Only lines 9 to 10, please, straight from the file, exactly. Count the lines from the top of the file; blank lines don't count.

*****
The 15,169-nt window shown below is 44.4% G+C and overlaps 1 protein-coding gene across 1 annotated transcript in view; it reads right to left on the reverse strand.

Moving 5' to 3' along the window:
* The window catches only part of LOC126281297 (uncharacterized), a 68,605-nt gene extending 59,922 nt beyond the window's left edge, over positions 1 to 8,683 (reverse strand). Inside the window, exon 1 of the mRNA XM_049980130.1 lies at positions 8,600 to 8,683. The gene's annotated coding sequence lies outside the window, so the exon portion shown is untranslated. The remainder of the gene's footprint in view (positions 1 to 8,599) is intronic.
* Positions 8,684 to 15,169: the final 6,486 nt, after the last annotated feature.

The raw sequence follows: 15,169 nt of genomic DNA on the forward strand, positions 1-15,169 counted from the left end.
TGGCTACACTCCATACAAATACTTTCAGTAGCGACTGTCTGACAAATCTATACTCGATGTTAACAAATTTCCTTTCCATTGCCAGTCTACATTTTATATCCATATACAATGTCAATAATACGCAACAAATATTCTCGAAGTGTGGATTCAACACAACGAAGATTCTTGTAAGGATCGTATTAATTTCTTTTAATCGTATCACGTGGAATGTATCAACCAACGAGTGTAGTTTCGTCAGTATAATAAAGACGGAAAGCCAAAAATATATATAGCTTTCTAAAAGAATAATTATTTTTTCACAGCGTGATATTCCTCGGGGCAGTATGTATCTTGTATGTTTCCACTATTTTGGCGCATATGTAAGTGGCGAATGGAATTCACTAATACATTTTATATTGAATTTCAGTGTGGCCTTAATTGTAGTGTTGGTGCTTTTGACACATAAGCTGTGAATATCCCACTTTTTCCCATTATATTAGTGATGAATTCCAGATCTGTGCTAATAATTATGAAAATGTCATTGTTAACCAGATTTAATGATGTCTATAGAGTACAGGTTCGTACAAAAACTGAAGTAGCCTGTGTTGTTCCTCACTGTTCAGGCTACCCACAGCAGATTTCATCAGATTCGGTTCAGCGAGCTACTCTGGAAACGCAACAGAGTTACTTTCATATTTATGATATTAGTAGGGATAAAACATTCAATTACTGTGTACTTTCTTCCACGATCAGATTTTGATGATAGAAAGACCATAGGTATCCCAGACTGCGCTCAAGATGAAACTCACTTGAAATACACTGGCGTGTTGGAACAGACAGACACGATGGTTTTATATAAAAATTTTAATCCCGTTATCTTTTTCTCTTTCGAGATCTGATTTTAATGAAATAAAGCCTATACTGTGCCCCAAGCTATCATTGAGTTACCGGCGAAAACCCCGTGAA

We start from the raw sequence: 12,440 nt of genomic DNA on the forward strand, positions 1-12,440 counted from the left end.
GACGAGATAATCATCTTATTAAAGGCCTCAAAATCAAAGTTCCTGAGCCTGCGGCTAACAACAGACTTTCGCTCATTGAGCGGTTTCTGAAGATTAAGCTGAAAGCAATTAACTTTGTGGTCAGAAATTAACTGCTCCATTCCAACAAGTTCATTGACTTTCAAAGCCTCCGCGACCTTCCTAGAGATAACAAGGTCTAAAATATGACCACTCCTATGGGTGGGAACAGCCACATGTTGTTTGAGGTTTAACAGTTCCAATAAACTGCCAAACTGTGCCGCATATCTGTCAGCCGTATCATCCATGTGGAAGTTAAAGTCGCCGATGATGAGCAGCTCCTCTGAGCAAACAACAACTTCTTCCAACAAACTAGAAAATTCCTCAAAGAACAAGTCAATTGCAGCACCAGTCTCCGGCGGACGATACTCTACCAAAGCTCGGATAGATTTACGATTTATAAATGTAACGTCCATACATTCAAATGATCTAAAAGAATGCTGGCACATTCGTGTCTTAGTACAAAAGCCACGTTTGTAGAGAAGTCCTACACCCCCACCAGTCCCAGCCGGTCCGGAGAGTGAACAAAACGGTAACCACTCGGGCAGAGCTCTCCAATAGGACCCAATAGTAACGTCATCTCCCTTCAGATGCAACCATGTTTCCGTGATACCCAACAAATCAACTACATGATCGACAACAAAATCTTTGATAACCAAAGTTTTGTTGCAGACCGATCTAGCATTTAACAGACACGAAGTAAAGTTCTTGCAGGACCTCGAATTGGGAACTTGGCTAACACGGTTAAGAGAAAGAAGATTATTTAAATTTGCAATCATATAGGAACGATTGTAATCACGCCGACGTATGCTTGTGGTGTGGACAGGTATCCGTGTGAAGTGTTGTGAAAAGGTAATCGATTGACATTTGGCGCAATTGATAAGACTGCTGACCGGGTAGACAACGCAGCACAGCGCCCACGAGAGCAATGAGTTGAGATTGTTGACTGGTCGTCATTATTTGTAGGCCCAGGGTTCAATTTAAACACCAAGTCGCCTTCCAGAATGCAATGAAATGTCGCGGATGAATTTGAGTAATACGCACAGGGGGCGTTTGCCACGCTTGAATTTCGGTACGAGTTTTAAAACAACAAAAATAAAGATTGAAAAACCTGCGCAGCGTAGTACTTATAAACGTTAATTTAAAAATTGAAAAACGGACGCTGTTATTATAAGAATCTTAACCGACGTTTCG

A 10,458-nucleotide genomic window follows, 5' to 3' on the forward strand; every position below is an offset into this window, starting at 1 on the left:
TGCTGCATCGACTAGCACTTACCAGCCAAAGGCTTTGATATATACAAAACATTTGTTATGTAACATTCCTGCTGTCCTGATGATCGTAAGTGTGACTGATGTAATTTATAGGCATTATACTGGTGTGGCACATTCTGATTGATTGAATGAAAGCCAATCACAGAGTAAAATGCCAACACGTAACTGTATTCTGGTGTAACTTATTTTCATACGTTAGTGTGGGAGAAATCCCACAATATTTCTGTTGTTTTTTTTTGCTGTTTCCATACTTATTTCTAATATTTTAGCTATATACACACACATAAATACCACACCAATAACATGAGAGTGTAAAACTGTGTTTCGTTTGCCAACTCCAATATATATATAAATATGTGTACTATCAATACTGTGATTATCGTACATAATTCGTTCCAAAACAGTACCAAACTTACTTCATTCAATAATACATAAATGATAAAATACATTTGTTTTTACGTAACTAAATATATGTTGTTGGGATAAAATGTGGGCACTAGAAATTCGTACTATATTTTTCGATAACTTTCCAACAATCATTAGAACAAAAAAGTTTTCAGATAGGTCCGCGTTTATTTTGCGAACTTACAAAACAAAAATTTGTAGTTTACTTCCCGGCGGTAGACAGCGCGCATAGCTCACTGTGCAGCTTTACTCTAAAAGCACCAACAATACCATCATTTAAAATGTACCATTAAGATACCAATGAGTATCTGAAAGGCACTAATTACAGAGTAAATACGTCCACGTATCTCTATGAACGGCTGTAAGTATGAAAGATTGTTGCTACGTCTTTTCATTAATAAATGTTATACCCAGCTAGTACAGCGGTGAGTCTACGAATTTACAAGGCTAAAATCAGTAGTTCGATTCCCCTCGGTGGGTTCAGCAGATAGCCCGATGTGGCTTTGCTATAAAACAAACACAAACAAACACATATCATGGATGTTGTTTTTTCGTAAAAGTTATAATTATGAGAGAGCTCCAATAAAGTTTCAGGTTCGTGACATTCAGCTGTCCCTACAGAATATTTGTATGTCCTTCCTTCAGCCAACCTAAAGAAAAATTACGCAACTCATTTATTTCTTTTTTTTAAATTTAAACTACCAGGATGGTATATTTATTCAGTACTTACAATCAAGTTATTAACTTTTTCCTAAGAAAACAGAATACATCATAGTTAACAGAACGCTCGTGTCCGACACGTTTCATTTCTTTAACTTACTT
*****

A 10,458-nucleotide genomic window follows, 5' to 3' on the forward strand; every position below is an offset into this window, starting at 1 on the left:
TGCTGCATCGACTAGCACTTACCAGCCAAAGGCTTTGATATATACAAAACATTTGTTATGTAACATTCCTGCTGTCCTGATGATCGTAAGTGTGACTGATGTAATTTATAGGCATTATACTGGTGTGGCACATTCTGATTGATTGAATGAAAGCCAATCACAGAGTAAAATGCCAACACGTAACTGTATTCTGGTGTAACTTATTTTCATACGTTAGTGTGGGAGAAATCCCACAATATTTCTGTTGTTTTTTTTTGCTGTTTCCATACTTATTTCTAATATTTTAGCTATATACACACACATAAATACCACACCAATAACATGAGAGTGTAAAACTGTGTTTCGTTTGCCAACTCCAATATATATATAAATATGTGTACTATCAATACTGTGATTATCGTACATAATTCGTTCCAAAACAGTACCAAACTTACTTCATTCAATAATACATAAATGATAAAATACATTTGTTTTTACGTAACTAAATATATGTTGTTGGGATAAAATGTGGGCACTAGAAATTCGTACTATATTTTTCGATAACTTTCCAACAATCATTAGAACAAAAAAGTTTTCAGATAGGTCCGCGTTTATTTTGCGAACTTACAAAACAAAAATTTGTAGTTTACTTCCCGGCGGTAGACAGCGCGCATAGCTCACTGTGCAGCTTTACTCTAAAAGCACCAACAATACCATCATTTAAAATGTACCATTAAGATACCAATGAGTATCTGAAAGGCACTAATTACAGAGTAAATACGTCCACGTATCTCTATGAACGGCTGTAAGTATGAAAGATTGTTGCTACGTCTTTTCATTAATAAATGTTATACCCAGCTAGTACAGCGGTGAGTCTACGAATTTACAAGGCTAAAATCAGTAGTTCGATTCCCCTCGGTGGGTTCAGCAGATAGCCCGATGTGGCTTTGCTATAAAACAAACACAAACAAACACATATCATGGATGTTGTTTTTTCGTAAAAGTTATAATTATGAGAGAGCTCCAATAAAGTTTCAGGTTCGTGACATTCAGCTGTCCCTACAGAATATTTGTATGTCCTTCCTTCAGCCAACCTAAAGAAAAATTACGCAACTCATTTATTTCTTTTTTTTAAATTTAAACTACCAGGATGGTATATTTATTCAGTACTTACAATCAAGTTATTAACTTTTTCCTAAGAAAACAGAATACATCATAGTTAACAGAACGCTCGTGTCCGACACGTTTCATTTCTTTAACTTACTT